- Prussian philosopher Johann Gottlieb Fichte publishes his Addresses to the German Nation, having delivered them over the winter at the Prussian Academy of Sciences in Berlin, before crowded audiences.
- April 6 – John Jacob Astor incorporates the American Fur Company.
- April 16 – Troops under Colonel Carl von Döbeln clash with Russian troops, in Pyhäjoki, Finland.
- May 2 – Peninsular War – Dos de Mayo Uprising: The people of Madrid rise up against the French troops.
- May 3
- June 12 – Finnish War: A landing of Swedish troops at Ala-Lemu, near Turku, fails.
- June 19 – Finnish War: A second landing of Swedish troops at Ala-Lemu fails.
- June 30
- Finnish War – Battle of Turku: The Swedish archipelago fleet defeats the Russians.
- Humphry Davy informs the Royal Society of London of his isolation and discovery of two elements by electrolysis. From lime, he has produced calcium and established that lime is calcium oxide; by heating boric acid and potassium in a copper tube, he creates a substance he calls boracium, and which is eventually called boron.
- July 5 – Wooster, Ohio Established by David Wooster from Connecticut.
- July 8 – Joseph Bonaparte approves the Bayonne Statute, a royal charter intended as the basis for his rule as King of Spain, during the Peninsular War.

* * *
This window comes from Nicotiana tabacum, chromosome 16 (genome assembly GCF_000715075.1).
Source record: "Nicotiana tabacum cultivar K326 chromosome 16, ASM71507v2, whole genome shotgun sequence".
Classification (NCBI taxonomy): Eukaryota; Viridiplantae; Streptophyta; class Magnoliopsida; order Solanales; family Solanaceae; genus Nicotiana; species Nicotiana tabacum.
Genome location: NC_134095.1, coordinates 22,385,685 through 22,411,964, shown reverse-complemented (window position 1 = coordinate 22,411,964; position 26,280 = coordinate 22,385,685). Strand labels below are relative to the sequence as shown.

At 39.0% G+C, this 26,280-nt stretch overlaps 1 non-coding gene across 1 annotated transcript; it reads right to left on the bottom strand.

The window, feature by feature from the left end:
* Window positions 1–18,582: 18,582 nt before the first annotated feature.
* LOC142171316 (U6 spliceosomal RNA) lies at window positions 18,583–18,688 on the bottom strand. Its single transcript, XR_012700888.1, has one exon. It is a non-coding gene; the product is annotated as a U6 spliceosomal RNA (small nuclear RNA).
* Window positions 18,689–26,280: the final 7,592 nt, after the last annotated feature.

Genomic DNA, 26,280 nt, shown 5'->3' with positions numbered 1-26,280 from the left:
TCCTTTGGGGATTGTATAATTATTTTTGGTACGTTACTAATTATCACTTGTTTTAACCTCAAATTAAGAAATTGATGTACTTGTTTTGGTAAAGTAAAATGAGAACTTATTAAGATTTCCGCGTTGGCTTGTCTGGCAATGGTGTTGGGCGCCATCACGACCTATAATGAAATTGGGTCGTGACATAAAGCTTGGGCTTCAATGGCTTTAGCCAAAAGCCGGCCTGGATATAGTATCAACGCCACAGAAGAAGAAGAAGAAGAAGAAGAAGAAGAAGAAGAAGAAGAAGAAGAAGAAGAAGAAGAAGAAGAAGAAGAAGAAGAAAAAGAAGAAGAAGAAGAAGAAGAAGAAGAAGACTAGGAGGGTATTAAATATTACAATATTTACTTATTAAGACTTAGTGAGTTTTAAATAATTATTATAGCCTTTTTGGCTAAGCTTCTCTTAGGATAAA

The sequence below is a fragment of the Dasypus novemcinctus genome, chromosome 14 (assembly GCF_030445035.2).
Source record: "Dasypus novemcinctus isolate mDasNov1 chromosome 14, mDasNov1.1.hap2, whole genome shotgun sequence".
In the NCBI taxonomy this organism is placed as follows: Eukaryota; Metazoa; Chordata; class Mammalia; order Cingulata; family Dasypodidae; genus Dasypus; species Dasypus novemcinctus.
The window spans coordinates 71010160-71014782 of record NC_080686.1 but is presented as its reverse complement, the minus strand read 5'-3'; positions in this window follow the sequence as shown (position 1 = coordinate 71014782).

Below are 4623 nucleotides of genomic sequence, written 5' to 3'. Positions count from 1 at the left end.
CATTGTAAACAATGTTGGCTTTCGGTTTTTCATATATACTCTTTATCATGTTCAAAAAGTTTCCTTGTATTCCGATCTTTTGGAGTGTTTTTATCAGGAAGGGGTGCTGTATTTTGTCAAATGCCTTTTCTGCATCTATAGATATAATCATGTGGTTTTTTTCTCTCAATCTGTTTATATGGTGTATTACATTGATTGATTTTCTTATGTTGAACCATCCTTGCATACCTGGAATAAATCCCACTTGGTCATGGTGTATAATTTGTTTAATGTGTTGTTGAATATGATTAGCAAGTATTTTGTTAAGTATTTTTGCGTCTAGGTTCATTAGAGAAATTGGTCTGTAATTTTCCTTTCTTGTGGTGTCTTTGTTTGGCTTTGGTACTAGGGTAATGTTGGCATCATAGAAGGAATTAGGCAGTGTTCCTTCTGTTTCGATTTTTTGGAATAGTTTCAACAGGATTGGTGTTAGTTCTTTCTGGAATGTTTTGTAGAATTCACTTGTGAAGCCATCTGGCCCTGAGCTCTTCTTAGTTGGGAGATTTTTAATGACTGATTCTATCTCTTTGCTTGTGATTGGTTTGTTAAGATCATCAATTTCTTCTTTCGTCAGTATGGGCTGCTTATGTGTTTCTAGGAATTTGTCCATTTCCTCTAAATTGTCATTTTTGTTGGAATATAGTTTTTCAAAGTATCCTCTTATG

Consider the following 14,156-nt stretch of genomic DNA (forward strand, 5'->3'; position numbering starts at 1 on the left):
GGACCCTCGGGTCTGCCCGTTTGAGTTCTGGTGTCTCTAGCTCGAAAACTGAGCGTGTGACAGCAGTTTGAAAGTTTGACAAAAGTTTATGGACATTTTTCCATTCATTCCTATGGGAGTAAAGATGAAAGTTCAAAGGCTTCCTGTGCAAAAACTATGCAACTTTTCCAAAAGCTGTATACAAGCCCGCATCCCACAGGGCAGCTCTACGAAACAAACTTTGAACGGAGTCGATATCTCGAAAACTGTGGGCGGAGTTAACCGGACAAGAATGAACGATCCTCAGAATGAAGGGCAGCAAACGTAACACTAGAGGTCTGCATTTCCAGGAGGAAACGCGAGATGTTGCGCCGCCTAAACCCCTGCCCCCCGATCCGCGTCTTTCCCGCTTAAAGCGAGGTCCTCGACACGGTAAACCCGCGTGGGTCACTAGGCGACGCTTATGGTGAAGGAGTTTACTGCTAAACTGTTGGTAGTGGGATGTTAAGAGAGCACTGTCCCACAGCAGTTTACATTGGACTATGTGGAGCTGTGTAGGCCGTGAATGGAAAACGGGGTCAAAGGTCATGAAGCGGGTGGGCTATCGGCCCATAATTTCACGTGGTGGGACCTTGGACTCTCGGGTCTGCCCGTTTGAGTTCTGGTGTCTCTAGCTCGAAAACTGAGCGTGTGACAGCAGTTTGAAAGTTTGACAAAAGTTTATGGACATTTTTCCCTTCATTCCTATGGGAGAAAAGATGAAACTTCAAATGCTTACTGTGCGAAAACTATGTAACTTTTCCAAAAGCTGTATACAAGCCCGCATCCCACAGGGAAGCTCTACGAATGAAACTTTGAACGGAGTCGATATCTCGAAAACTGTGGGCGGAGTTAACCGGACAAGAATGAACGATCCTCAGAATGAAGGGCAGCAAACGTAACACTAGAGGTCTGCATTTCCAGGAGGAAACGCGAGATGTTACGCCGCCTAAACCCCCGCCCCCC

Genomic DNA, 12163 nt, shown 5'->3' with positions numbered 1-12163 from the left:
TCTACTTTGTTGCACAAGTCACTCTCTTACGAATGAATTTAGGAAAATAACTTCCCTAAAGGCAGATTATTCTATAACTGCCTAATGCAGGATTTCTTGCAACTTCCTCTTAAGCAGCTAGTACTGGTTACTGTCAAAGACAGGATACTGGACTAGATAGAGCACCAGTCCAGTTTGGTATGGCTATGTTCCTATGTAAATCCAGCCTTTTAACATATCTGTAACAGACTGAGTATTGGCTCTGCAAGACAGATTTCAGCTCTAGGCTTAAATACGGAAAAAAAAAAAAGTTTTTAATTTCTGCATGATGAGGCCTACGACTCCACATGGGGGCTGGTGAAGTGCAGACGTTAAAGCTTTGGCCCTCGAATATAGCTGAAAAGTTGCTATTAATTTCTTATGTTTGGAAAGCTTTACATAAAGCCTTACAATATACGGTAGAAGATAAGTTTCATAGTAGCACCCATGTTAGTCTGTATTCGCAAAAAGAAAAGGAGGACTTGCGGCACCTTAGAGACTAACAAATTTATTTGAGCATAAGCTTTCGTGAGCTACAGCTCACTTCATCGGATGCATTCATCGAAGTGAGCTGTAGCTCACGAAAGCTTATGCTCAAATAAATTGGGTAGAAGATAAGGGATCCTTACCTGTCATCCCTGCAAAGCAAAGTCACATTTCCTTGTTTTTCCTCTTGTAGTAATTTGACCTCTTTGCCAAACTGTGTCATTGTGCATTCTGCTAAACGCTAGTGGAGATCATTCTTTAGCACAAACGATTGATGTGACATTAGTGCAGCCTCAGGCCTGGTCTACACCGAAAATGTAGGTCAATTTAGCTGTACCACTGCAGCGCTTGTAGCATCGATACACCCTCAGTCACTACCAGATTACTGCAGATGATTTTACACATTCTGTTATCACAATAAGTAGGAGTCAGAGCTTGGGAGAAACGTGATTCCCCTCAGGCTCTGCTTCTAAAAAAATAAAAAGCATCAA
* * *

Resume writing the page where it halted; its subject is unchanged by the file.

- July 14 – Finnish War: Swedish troops under Colonel Adlercreutz force the Russians to withdraw in Lapua.
- July 22 – Battle of Bailén: French General Dupont surrenders to Spanish irregular forces.
- August 10 – Finnish War: Swedish troops under Carl von Döbeln defeat a Russian attack in Kauhajoki.
- August 17 – Battle of Roliça: An Anglo-Portuguese army under Sir Arthur Wellesley defeats an outnumbered French army, under General Henri Delaborde.
- August 21 – Battle of Vimeiro: British troops under Sir Arthur Wellesley defeat the French under General Jean-Andoche Junot.
- September 13 – Finnish War – Battle of Jutas: Swedish forces under Lieutenant General Georg Carl von Döbeln beat the Russians, making von Döbeln a Swedish war hero.
- September 27 – The Congress of Erfurt, between the emperors Napoleon I of France and Alexander I of Russia, begins.
- September 29 – Finnish War: A truce is declared between Swedish and Russian troops in Finland; it ends on October 19.
- October 6 – English chemist Humphry Davy electrochemically isolates potassium from potash.
- November 8 – 1808 United States presidential election: James Madison defeats Charles C. Pinckney, winning 122 electoral votes to Pinckney's 47. Ten of the 17 states choose their electors by popular vote, the rest choose through state legislatures. George Clinton, who is separately elected as Vice President, gets six electoral votes for President.
- November 12 – Four large French frigates under the command of Jacques Félix Emmanuel Hamelin, including the Venus, are sent to operate from Isle de France (Mauritius) against British trade in the Indian Ocean, triggering the Mauritius campaign of 1809–11.
- November 15 – Mahmud II (1808–1839) succeeds Mustafa IV (1807–1808), as sultan of the Ottoman Empire.
- November 19 – A new truce at Olkijoki ends fighting in Finland, and Swedish troops concede that area to Russia.